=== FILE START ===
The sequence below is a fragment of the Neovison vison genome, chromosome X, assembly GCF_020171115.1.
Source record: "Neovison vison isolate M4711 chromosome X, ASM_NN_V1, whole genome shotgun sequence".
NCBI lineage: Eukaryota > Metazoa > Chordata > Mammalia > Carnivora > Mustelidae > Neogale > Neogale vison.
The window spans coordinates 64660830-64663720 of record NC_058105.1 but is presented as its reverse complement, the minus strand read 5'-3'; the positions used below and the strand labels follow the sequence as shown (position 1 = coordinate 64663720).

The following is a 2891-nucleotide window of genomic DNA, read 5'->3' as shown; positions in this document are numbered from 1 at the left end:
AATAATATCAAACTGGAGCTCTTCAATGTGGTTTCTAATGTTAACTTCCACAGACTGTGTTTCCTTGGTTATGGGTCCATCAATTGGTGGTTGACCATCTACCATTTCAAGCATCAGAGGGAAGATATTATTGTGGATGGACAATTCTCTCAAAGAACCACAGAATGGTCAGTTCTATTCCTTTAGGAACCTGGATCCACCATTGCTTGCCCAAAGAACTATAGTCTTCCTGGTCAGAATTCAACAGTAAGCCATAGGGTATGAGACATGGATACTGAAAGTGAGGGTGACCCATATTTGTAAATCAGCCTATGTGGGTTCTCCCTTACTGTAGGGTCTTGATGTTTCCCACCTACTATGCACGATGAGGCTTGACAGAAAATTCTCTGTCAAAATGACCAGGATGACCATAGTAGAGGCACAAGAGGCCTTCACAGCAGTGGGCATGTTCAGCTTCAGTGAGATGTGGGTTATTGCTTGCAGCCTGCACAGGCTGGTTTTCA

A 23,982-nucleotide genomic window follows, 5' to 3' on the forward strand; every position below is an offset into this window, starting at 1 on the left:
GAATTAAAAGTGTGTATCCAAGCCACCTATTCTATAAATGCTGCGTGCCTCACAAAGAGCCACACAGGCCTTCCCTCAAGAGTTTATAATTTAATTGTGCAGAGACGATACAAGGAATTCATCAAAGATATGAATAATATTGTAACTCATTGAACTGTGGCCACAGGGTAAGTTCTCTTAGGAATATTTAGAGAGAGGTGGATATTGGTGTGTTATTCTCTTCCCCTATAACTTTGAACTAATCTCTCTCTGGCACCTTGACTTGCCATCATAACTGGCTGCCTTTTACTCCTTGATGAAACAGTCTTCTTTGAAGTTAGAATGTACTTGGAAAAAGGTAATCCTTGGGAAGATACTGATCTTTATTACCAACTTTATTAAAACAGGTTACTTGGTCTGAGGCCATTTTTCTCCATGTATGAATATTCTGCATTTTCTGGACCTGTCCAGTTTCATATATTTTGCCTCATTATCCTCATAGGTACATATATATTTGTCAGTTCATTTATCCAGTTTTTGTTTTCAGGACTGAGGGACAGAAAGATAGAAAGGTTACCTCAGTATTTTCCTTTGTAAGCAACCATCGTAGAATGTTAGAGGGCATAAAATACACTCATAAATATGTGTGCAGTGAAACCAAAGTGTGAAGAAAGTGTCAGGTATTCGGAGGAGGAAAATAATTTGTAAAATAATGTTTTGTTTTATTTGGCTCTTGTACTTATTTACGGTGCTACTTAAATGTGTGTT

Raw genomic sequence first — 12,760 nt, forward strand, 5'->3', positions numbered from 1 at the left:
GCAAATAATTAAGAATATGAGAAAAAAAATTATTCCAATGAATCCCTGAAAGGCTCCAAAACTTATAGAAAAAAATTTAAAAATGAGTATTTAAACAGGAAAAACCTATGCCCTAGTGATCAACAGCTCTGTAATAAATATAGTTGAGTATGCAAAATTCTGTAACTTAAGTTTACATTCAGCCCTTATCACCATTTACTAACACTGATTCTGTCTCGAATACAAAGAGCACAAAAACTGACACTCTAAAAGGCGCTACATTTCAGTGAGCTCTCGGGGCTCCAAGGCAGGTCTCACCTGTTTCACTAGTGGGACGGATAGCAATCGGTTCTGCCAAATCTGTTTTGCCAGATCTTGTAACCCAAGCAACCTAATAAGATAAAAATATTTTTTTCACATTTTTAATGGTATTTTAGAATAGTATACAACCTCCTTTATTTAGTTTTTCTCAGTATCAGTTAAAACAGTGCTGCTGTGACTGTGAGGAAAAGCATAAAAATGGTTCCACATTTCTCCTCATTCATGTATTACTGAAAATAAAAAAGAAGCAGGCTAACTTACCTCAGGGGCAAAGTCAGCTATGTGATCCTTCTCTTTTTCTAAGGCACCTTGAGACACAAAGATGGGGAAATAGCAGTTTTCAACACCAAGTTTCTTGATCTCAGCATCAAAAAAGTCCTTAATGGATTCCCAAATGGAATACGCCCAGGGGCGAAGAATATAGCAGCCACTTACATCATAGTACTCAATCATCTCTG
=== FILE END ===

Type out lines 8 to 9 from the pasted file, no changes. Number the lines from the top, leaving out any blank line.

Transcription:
GAATTAAAAGTGTGTATCCAAGCCACCTATTCTATAAATGCTGCGTGCCTCACAAAGAGCCACACAGGCCTTCCCTCAAGAGTTTATAATTTAATTGTGCAGAGACGATACAAGGAATTCATCAAAGATATGAATAATATTGTAACTCATTGAACTGTGGCCACAGGGTAAGTTCTCTTAGGAATATTTAGAGAGAGGTGGATATTGGTGTGTTATTCTCTTCCCCTATAACTTTGAACTAATCTCTCTCTGGCACCTTGACTTGCCATCATAACTGGCTGCCTTTTACTCCTTGATGAAACAGTCTTCTTTGAAGTTAGAATGTACTTGGAAAAAGGTAATCCTTGGGAAGATACTGATCTTTATTACCAACTTTATTAAAACAGGTTACTTGGTCTGAGGCCATTTTTCTCCATGTATGAATATTCTGCATTTTCTGGACCTGTCCAGTTTCATATATTTTGCCTCATTATCCTCATAGGTACATATATATTTGTCAGTTCATTTATCCAGTTTTTGTTTTCAGGACTGAGGGACAGAAAGATAGAAAGGTTACCTCAGTATTTTCCTTTGTAAGCAACCATCGTAGAATGTTAGAGGGCATAAAATACACTCATAAATATGTGTGCAGTGAAACCAAAGTGTGAAGAAAGTGTCAGGTATTCGGAGGAGGAAAATAATTTGTAAAATAATGTTTTGTTTTATTTGGCTCTTGTACTTATTTACGGTGCTACTTAAATGTGTGTT

Raw genomic sequence first — 12,760 nt, forward strand, 5'->3', positions numbered from 1 at the left: